Breaking the bathroom barrier

Who knew public restrooms were so controversial?

An Aug. 31 Raleigh News and Observer article titled “Students Rally for Gender-Neutral Johns” focused on the efforts of three N.C. State students who are pushing to have new gender-neutral bathrooms installed in campus buildings. Foregoing gender-specific restrooms, the students say, would make things more comfortable for transgender people. And adding the nonspecific facilities would reduce the long lines that tend to form outside of ladies’ rooms.

The article mentions a Web site,, which was created by an unofficial group called the “Bathroom Liberation Front.” It lists, and plots, gender-neutral restrooms in 280 different cities, including directions, details and accessibility of the johns. Some entries even include comments (“They actually have 2 gender-neutral restrooms in this restaurant!” reads the rave review of the facilities at Rosetta’s Kitchen, the only Asheville listing.)

The University of Vermont and UNC-Chapel Hill are just two of at least 17 universities across the country that have committed to installing gender-neutral restrooms. The students at N.C. State are seeking to join them.

— Rebecca Bowe, contributing editor


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17 thoughts on “Breaking the bathroom barrier

  1. Way back in 1969 Emory University made some restrooms in my dorm gender-neutral. The most interesting effect was that they stayed cleaner than the men’s rooms. I heard no report on how they compared to the women’s version.

    I don’t know if there is any lesson there, but since the restroom nearest my dorm room was one of those so-named, I was a happy beneficiary of the improved hygiene, so it made the facility more comfortable for nontransgender people too. Or this one, anyway.

  2. Bathroom Liberation Front? This sounds like an Onion story.

    Gender-specific bathrooms are one of the few things that seperate us from animals and Europeans.

  3. Dionysis

    This seems like a solution in search of a problem. Perhaps someone can enlighten me as to how many transgendered people there are in this country, anyway. Is the number such that gender-specific bathrooms are creating another legitimate discrimination category?

  4. ian

    I’m not sure about the transgendered thing, but if a woman was able to go to the restroom without a friend then the line would be half as long, I don’t think men should have to wait longer because of this.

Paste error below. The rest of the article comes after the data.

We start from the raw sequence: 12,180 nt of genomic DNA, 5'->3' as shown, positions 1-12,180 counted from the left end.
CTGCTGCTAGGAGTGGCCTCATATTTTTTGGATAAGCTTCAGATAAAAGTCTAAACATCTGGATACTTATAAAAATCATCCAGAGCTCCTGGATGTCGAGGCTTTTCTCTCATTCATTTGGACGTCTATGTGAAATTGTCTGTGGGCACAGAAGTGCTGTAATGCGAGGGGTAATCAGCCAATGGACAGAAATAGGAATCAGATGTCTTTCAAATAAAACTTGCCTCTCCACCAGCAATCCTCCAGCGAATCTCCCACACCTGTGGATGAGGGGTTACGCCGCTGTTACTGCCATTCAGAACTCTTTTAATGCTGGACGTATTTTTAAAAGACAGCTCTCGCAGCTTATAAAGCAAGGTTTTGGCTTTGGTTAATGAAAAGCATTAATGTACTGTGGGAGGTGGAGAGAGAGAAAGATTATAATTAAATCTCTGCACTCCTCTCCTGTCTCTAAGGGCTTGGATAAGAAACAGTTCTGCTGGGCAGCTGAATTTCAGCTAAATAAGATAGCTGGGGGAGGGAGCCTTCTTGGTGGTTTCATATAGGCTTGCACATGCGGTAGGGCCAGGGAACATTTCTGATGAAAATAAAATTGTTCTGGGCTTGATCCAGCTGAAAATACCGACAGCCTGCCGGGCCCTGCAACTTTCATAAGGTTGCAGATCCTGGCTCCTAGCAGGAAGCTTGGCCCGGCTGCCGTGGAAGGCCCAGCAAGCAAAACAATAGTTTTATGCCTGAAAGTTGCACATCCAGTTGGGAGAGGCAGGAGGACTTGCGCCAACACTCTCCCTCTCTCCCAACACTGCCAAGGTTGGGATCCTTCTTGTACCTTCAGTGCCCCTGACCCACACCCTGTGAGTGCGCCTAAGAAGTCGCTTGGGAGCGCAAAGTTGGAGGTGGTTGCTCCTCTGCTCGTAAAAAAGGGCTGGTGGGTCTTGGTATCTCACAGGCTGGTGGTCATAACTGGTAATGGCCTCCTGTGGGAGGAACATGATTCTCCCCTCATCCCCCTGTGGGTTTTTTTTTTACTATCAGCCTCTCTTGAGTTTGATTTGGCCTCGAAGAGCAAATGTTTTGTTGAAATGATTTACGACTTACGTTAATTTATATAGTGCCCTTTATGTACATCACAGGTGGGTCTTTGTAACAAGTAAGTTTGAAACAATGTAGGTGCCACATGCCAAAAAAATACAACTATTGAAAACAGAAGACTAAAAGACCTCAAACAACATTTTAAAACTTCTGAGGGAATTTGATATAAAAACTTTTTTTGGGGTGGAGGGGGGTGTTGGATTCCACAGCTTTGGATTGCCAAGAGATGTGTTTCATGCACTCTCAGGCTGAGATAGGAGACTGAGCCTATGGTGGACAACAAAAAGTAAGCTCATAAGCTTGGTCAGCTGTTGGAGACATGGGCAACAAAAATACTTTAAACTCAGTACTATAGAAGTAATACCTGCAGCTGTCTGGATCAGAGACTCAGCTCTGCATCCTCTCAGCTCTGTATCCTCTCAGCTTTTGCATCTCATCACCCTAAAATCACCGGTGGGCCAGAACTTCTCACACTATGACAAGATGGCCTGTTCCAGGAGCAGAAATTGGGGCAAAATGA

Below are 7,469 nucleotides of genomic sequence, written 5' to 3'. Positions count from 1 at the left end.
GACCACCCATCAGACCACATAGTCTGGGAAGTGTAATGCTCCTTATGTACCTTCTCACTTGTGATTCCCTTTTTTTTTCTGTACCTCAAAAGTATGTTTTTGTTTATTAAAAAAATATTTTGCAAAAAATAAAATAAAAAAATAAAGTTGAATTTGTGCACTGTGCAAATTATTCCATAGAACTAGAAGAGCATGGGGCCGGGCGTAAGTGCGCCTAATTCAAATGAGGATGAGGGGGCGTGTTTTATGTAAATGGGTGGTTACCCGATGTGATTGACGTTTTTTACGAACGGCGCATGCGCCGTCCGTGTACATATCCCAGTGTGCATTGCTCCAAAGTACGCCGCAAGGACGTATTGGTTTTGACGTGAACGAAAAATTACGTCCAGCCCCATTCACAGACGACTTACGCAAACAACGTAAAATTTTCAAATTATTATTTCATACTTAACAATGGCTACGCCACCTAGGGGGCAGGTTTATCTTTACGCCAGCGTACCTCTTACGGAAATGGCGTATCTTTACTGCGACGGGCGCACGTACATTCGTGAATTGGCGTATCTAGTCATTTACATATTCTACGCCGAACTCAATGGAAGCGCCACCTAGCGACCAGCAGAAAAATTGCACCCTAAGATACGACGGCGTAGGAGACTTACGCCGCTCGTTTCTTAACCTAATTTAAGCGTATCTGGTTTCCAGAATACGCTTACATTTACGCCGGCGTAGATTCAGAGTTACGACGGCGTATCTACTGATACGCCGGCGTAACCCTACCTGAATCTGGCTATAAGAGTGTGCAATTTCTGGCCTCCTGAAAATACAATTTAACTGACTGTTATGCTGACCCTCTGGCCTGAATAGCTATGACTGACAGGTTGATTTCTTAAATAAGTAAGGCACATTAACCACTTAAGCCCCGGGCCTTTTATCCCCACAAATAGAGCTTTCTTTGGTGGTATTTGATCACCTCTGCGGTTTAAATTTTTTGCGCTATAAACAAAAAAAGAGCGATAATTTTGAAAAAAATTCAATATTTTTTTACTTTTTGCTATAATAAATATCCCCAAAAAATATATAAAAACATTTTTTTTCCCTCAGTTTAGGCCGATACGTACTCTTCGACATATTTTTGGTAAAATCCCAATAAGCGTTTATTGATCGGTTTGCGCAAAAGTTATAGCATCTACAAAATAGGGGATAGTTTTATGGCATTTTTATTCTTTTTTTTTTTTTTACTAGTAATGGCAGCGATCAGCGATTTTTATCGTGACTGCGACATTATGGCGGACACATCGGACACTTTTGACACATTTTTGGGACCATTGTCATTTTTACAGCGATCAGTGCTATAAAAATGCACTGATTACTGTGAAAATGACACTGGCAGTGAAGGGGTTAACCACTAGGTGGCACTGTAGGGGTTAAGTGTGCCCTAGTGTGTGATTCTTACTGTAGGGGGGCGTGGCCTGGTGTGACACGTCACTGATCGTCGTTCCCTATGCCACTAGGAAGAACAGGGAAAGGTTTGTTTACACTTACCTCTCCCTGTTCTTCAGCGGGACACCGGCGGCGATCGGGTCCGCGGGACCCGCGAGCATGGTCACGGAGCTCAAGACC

5. sonjia johnson

    what about the issue of how unsustainable it is for us to be pooping in the dwindling water supply?


  6. Gordon Smith

    Ought we poop into little balloons that we could launch into space?

  7. marissa

    my undergrad up in new hampshire had gender-neutral bathrooms in the main buildings.
    all of them had stalls, of course, and the option to lock the main door if necessary (there were many bathrooms on one floor to chose from.)

    i never saw a problem with it personally, and felt even more okay with it knowing that it could have made a few students feel more comfortable.

  8. free to pee

    For the pee-shy and other Buggs, the ideal context for gender-neutral privvies would be the single-seaters (e.g. in gas stations) and the line would be “next-available-teller” rather than gender-divided. What’s to be shy about in there alone with yourself?

    When I’ve been in mixed gender bathrooms, I’ve found that it does not matter in the least who is in the next stall, as long as everybody is in there just to urinate or defecate. Other activities and hobbies in the john…? … that’s just gross.

    Women and others might take longer in the john because they have more clothing management to manage (maybe Ian is unfamiliar with the anatomy) and because they are more likely to wash their hands after managing clothing than men and others are after doing the urinary genital-grope.

    If the number of transgendered persons is the criteria for legitimacy of discrimination, then we just need to prove ANY group is small enough and we can discriminate all we want! Isn’t that a happy thought?

  9. free to pee,

    A) way to use a stereotype about men be unclean in bathrooms to make your point about discrimination.

    B) You have yet to adequately explain how having sex based restrooms (they are sex based, not gender based) is discriminatory. If you have male equipment, use a mens room. If you have female equipment yadda yadda yadda. Unless of course you propose a separate restroom for hermaphrodites?

    I find it just a bit bizarre that with all the issues a person could take up that you chose this one. I mean seriously…Bath Room Liberation Front?

  10. pearl

    I’m tired of talking about world peace. I like this discussion better. I use one-stall men’s bathrooms anytime there’s a line for the women’s restroom. It seems crazy not to if I really need to go. And yes, sometimes the guys leave the seat up, but I expect that going in.
    I would love it if all public bathrooms had stalls and real toilets as opposed to urinals. Then we could go co-ed, and Americans, who are amazingly sex-obsessed considering how skittish we are about bare breasts and the fact the both sexes go potty, could hopefully at some point get over ourselves.
    little bladder

  11. jeff

    bad idea.. im a guy and i know when i need a clean restroom go to the ladys room. pretty soon both rooms will be gross right?

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